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Reflections on Motherhood

In my experience being a mother is both the greatest gift and the biggest ask. Mothers have a lot of responsibility and parenting doesn’t come with a manual. You figure it out as you go. You discover what works by making mistakes, owning them and course correcting. Sometimes mothers catch a lot of flack for messing up. Our kids expect us to be impeccable, until they don’t.

Mothers do the behind the scenes work like stagehands dressed in black who scurry around in the dim light during set changes. They make sure things flow. Mothers hold the big picture and a zillion small details. We keep the fridge stocked, cook food, bake birthday cakes, get up at the crack of dawn to drive our kids to sports events and dance competitions and when we hear our child passionately calling, “Mooooom!” we rush to capture the terrifyingly huge spider lurking in the hallway outside our child’s room (this is a regular event in our hillside home).

We are unmasked superheroes who scratch backs at bedtime, miraculously retrieve precious lost items (Meera often says, “Mom, how is it that I’ve looked and looked and you find things in one second?”) We gently hold our children when they are overwhelmed or in tears at the latest friend drama and we endure the “push away” when we go to hug them and instead are rejected. I love this one myself…it hurts a little and I totally get it. My almost sixteen year-old daughter is setting boundaries with me.

Mothers fill out the back to school forms, take their children to see healers when they are sick, plan family trips and set boundaries (not the most glamorous job). In adolescence, we listen quietly as they rant and we smile at their joy. Silence invites them to reveal what is happening inside.

When I’m quiet, Meera shares her reflections and struggles and I drink her in. I’ve learned that with teenagers, it’s not necessary to respond to every comment. It’s humbling to realize that although my work in the world is to reflect and advise, my daughter mostly wants me to be silent.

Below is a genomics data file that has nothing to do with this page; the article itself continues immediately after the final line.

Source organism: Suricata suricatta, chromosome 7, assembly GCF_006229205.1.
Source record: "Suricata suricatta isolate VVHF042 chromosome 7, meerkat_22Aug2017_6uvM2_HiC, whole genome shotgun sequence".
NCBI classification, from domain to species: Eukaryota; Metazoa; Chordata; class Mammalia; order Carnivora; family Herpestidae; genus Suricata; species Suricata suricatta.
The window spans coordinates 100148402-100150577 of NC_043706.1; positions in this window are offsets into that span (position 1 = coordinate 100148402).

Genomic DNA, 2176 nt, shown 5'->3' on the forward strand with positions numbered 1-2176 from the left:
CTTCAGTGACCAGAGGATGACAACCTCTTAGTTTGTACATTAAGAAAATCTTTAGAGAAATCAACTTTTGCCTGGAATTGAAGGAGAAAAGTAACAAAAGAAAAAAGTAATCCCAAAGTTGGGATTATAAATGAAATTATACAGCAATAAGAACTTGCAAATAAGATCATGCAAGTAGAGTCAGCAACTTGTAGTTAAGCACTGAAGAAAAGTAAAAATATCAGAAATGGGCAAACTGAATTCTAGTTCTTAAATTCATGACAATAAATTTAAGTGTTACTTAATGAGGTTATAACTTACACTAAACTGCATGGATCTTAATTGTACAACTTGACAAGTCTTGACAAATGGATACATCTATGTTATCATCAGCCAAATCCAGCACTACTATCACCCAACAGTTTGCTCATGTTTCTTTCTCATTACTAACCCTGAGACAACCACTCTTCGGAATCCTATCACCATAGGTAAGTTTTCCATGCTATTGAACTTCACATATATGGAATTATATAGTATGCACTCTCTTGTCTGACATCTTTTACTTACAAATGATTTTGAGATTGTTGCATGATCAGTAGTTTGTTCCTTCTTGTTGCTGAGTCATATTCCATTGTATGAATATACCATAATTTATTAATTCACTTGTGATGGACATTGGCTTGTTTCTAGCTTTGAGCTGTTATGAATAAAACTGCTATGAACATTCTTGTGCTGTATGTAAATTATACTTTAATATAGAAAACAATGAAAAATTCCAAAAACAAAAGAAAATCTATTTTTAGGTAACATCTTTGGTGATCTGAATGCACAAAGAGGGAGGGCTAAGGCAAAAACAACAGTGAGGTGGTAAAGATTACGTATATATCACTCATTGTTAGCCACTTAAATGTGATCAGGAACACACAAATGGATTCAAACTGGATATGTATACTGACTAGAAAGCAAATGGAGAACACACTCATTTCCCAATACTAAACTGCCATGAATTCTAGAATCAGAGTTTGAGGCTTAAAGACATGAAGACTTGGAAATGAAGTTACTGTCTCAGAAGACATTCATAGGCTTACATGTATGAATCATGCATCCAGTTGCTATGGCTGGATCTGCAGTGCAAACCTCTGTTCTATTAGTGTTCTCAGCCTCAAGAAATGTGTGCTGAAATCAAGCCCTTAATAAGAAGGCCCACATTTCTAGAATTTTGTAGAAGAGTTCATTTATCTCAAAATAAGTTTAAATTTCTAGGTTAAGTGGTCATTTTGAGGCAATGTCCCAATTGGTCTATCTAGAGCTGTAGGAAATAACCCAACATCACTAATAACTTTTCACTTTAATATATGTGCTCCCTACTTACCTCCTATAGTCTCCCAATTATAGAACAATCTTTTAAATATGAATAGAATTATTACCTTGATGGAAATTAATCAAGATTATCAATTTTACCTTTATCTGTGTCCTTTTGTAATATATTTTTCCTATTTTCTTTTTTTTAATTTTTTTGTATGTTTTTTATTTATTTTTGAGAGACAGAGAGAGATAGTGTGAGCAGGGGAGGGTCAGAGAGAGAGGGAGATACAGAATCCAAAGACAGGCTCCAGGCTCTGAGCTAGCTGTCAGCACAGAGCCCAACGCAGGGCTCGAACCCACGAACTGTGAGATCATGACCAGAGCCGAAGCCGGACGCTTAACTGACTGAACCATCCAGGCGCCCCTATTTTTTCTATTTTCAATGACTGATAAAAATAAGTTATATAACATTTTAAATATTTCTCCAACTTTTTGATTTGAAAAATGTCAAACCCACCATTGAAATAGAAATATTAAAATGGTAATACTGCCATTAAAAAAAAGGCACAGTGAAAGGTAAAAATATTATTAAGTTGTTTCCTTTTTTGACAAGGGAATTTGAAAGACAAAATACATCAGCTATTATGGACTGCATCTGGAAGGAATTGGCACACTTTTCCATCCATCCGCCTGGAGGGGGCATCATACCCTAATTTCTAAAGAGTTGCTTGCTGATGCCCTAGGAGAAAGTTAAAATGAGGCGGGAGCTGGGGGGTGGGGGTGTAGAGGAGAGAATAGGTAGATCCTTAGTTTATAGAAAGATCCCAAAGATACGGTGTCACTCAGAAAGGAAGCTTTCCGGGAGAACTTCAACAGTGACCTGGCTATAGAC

When children are young, mothers are seen as larger than life and eventually, the bubble of omniscience bursts and we are recognized to be merely human. We miscalculate distances and forget that traffic is thick and it takes twice as long to go from our home to Sacramento on a Friday afternoon (yes, I did that recently while enroute to a dance competition. We were running late and the competition was running an hour early and Meera and her friend had to jump out of the car and perform in less than ten minutes. Yup, it’s true and there was “legit” hell to pay.

We are oh so human and I’ve sent texts with typos which caused confusion and have to repeatedly implore my daughter to bring her dirty cereal bowls and sticky tomato sauce laden dishes upstairs from her room so that rodents will not mistakenly assume her bedroom is an all night deli.

We mothers do our best and I have been known to react loudly and act irrationally. My wise daughter knows exactly which buttons to push when it comes to her mom. Mothers love their children unconditionally regardless of whether or not they get straight A’s or are the best player on the tennis team.

What is helpful to me during this potent time of adolescence is to forgive my daughter a lot. I let things go, endure her snarky impatience with me and celebrate her blossoming. I have space for her to forget to text me back, occasionally use poor judgment and omit the truth (all teens lie sometimes since it helps them individuate.)

Mostly, I just love my girl as she is and am blown away by her strength, courage and insight. And, upon receiving her hand-made Mother's Day card dripping with love and appreciation, my heart melted once again. Our love for one another runs deep beyond what I could have imagined.

I send my blessings to all the mothers out there who are learning and growing alongside their incredible children. Mothering humbles us like nothing else I’ve encountered so far. I bow my head to the amazing invitation that presents itself as I steward my precious daughter into the realm of young womanhood.

Photo courtesy of Unsplash


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